Hold on to your hats and pants, folks, for we’re about to embark on a precarious jaunt through Big Thunder Mountain, which is my pet name for my unorganized frontal cortex. (Not that it’s anything as grandiose or awe-inspiring as a mountain, mind you, just that it’s rather doom-y and cavernous at times. But it sure likes to dream...)
Let’s start at the most natural of places: song lyrics.
If all you told was turned to gold
If all you dreamed was new
Imagine sky high above
In Caribbean blue...
It’s a verse from Enya’s ‘Caribbean Blue’, and after an admittedly hasty search for the meaning behind this song’s lyrics (something about Greek gods of wind), I found a commenter who described the song as being “Between beauty and dream...”
And I was like, Damn, that’s exactly how I feelz about it.
This song for me evokes a strong nostalgia, the way only a few songs can, for specific periods of one’s life. This song makes me long for a time when I was ten, and newly arrived to the UK from Bulgaria.
While preparing for our life-changing journey to the new land, I’d been writing letters back and forth with my dad, who moved to Leeds a few months earlier than us, to secure housing (a through-terrace house on Sunnyside Road in Bramley), transportation (a shiny blue Ford Escort), and tales of exotic and sprawling grocery stores, complete with details like sliding doors and conveyors on which the goods rolled to the cashier. (ASDA sure delivered)
If I'm making it sound like I was arriving from life in the caves, it couldn’t be farther from the truth. I had a tech-savvy childhood, for instance. Bulgaria was the part of the Communist bloc tasked with the manufacture of a large chunk of the bloc’s computers, after all. By age six, I was playing video games just like my Western friends, and my dad was writing programs on our little computer to help us do our math drills.
But, yes, there were differences, and apparently the grocery store fables are what really gripped me about the UK. That and the thought of starting horse-back riding lessons (or horse-riding, as the Brits more parsimoniously call it).
I’ve predictably digressed...
When we arrived in the UK, everything was new (well, except the furniture, such as our orange and brown stripy sofa, which looked as if it came straight from the back room of a 1970s bingo hall). We had a fancy new CD player. We’d never had a CD player before, and my dad had purchased three CDs to go with it. Dire Straits, Jean-Michel Jarre, and something else none of us remember. I then borrowed a compilation CD of top chart hits of '91 from the babysitter. The first track was ‘Caribbean Blue’ by Enya.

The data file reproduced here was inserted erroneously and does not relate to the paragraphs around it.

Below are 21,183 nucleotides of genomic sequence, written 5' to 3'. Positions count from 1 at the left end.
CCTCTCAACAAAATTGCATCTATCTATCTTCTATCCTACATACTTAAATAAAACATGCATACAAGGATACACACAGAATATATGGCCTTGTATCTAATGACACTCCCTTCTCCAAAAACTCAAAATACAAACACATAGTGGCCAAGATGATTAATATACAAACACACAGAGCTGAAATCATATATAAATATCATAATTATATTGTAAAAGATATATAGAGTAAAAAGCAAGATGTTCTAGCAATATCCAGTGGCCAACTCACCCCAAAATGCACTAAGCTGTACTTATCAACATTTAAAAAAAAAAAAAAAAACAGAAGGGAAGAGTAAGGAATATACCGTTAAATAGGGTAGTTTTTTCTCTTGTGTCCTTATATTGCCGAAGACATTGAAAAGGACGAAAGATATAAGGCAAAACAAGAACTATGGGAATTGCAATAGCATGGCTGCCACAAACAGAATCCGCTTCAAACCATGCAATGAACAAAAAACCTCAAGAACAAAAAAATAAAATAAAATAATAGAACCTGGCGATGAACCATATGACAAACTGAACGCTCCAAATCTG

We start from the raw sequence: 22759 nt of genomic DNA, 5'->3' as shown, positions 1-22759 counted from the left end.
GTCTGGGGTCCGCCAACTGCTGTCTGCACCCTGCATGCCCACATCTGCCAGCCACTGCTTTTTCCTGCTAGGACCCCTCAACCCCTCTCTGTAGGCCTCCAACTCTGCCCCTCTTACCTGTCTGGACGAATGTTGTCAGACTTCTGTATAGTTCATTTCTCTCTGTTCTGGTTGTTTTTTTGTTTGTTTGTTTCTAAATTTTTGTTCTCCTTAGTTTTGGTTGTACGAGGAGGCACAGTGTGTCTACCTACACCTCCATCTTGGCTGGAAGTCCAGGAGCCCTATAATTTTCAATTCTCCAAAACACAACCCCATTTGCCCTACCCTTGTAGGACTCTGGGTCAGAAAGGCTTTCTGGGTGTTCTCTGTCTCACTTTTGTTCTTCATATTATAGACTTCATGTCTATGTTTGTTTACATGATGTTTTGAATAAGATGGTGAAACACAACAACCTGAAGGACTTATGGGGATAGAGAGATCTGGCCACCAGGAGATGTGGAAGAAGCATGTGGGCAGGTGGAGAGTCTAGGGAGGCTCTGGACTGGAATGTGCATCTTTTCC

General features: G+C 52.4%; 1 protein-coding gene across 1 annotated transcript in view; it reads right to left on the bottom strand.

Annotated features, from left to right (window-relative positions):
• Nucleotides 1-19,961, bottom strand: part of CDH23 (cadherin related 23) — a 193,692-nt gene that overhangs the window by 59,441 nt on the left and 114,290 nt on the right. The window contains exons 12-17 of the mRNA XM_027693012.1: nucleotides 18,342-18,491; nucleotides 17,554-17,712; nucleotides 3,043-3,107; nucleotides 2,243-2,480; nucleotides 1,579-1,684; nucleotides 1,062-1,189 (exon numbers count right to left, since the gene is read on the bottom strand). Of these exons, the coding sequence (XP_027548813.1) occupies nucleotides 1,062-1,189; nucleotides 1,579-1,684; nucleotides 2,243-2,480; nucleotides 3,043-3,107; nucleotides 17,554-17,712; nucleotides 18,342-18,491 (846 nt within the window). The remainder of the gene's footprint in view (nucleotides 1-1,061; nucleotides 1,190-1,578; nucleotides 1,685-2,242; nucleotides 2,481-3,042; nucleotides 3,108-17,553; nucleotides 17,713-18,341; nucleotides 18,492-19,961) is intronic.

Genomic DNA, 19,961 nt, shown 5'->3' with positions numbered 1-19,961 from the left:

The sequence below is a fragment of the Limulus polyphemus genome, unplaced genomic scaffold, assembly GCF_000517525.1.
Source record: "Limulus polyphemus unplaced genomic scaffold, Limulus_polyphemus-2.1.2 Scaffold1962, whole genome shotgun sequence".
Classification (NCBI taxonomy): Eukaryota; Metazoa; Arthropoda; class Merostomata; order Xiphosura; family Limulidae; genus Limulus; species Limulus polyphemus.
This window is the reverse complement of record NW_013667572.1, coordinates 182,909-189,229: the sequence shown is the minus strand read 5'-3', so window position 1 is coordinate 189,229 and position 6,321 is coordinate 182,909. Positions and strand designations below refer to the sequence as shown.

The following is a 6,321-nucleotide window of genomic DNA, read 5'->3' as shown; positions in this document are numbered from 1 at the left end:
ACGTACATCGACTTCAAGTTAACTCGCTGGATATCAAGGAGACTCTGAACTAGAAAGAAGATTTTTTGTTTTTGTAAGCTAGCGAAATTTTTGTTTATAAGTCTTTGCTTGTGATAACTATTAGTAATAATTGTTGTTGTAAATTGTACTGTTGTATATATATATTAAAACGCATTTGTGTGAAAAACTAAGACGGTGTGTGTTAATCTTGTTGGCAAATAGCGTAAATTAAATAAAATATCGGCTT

The dream-like nature of the song, the gloomy weather of the UK in November (the month we arrived), along with the mystery surrounding our new life... it all melds into one ginormous emotive experience. She sings of blue, we saw but grey, yet all we felt was hope.
A few days ago, when the snows began to melt and the rains started in Kingston, I had an inexplicable return to that time, along with a compulsion to play ‘Caribbean Blue’ on repeat.
As I walked my dog through the nearby fields later that day, taking deep inhales of the moist air, I realized what it was that possessed me: olfactory memories. The smell of damp tree-bark: It was the smell of the UK. It was the memory of my middle childhood, of a time in my life that was full of dreams and possibilities, and though it was chock-full of the unknown, nothing about it felt insurmountable.
And now we are here: The purpose of this post. It is to make the case that - at least for me - emotion can trump story. Sure, I live to tell stories, with words and with images. But the most impactful things in my life are inseparably tied up with emotions. Even the best of stories. If you ask me what my favourite photographs are, of mine or of other photographers, I’ll point to ones that evoke emotion over story. Almost every time.
The images and stories and songs I yearn for are somewhere between beauty and dream. They don’t need to be coherent, in the same way dreams don’t need to be. Ever try to tell someone your dream? Yawn. Even if you’re a damned good storyteller, you’ll induce some snoozes. The thing that compels you to tell someone your dreams is the feeling you’re left with when you open your eyes. It’s the emotion that grips you, but that's attached to an ineffective or half-baked story. That emotion is hard to put into words. But could it be done through music, sound, or pictures?
A client recently left a review on my Google page:
“Other photographers have captured what my family looks like; Viara captured what my family *feels* like.”
That is high praise indeed, for someone like me who lives on feelz.
So now Enya’s lyrics take on their own meaning for me. If all you told was turned to gold, why then you’d have the power to spread the riches of joy and inspiration and beauty to the world. If all you dreamed was new, life’s possibilities would be utterly vast, and you would never think of anything as insurmountable.
Your world would be a boundless sky, in bright Caribbean blue, waiting: to be explored, to be experienced, to be tamed.
I wish you peace and love on this adventure, and all the limitless freedoms of childhood memories.
Here are a few pictures taken with my iPhone while on a recent walk through that near-by field, on a sunny day with the kids.
Further (and sometimes more legitimate) reading:
A Psychology today piece on Music Evoked Nostalgia,
A bit about the science of music-evoked memories,
A New York Times piece on Bulgaria’s lofty computer manufacturing goals circa 1985,
A Google Streetmap view of our little house on Sunnyside Road, Bramley, UK.
And a link to Enya’s Caribbean Blue (which I continuously misspell as ‘Carribean’, go figure)